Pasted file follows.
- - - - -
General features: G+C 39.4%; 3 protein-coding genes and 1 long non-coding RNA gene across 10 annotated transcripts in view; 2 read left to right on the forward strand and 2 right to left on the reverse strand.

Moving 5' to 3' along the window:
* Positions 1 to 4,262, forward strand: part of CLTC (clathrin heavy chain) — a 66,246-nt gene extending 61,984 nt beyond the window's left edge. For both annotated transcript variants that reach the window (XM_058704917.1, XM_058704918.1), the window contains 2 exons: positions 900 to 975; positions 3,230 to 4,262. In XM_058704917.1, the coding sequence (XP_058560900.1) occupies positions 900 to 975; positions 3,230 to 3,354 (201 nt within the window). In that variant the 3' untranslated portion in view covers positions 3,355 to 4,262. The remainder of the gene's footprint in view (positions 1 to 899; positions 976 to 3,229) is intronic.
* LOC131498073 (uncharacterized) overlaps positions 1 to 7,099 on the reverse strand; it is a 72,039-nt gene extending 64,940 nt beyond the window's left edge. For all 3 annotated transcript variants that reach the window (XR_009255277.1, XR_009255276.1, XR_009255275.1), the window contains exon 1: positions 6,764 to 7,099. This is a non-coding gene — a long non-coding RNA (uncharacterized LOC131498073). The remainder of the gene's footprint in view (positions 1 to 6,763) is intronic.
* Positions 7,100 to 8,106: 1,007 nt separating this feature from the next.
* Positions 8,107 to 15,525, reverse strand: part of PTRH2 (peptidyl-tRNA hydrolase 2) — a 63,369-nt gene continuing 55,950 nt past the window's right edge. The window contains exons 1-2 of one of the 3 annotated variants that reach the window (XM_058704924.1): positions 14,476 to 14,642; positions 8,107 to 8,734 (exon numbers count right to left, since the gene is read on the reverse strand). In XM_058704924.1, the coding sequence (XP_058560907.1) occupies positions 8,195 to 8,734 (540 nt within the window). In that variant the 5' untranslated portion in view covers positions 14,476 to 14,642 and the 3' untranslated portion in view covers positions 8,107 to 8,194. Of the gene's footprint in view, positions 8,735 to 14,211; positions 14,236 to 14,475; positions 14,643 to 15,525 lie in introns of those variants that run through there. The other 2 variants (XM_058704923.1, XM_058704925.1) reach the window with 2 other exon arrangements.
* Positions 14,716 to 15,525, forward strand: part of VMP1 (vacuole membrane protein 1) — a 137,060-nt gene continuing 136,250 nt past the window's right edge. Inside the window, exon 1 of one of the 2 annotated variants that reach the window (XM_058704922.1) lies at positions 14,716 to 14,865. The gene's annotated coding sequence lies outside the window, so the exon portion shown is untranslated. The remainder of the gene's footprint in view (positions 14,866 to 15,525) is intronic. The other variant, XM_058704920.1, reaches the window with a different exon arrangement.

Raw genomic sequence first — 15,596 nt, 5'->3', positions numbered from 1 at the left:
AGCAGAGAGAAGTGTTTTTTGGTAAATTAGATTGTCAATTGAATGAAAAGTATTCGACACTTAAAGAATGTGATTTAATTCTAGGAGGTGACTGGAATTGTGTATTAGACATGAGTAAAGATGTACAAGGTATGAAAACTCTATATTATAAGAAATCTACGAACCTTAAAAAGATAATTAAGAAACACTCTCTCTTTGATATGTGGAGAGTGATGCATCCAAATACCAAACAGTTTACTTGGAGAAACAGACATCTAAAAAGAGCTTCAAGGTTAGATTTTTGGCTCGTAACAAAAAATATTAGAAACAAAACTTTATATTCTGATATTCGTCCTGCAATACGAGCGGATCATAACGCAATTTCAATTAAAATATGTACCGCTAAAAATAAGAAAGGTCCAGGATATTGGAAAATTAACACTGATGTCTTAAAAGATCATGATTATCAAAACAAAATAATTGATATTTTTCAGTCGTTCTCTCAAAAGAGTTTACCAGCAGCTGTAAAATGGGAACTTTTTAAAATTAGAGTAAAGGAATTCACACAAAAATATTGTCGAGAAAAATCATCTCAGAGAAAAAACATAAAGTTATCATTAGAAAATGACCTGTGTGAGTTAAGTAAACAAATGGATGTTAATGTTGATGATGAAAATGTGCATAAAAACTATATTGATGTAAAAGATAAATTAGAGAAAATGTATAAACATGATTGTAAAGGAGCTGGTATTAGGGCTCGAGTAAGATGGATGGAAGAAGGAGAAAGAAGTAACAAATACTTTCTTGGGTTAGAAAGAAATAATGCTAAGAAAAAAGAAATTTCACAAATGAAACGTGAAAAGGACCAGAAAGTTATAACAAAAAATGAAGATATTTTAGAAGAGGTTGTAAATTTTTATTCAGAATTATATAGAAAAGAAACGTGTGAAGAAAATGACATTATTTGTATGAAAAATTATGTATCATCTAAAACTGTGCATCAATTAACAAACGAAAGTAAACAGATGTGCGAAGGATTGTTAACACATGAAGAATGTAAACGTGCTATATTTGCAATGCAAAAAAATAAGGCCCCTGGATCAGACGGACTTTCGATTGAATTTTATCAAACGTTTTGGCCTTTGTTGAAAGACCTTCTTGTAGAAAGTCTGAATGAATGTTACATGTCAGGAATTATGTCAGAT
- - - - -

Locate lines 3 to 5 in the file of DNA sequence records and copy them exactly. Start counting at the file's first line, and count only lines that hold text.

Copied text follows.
* Positions 1 to 4,262, forward strand: part of CLTC (clathrin heavy chain) — a 66,246-nt gene extending 61,984 nt beyond the window's left edge. For both annotated transcript variants that reach the window (XM_058704917.1, XM_058704918.1), the window contains 2 exons: positions 900 to 975; positions 3,230 to 4,262. In XM_058704917.1, the coding sequence (XP_058560900.1) occupies positions 900 to 975; positions 3,230 to 3,354 (201 nt within the window). In that variant the 3' untranslated portion in view covers positions 3,355 to 4,262. The remainder of the gene's footprint in view (positions 1 to 899; positions 976 to 3,229) is intronic.
* LOC131498073 (uncharacterized) overlaps positions 1 to 7,099 on the reverse strand; it is a 72,039-nt gene extending 64,940 nt beyond the window's left edge. For all 3 annotated transcript variants that reach the window (XR_009255277.1, XR_009255276.1, XR_009255275.1), the window contains exon 1: positions 6,764 to 7,099. This is a non-coding gene — a long non-coding RNA (uncharacterized LOC131498073). The remainder of the gene's footprint in view (positions 1 to 6,763) is intronic.
* Positions 7,100 to 8,106: 1,007 nt separating this feature from the next.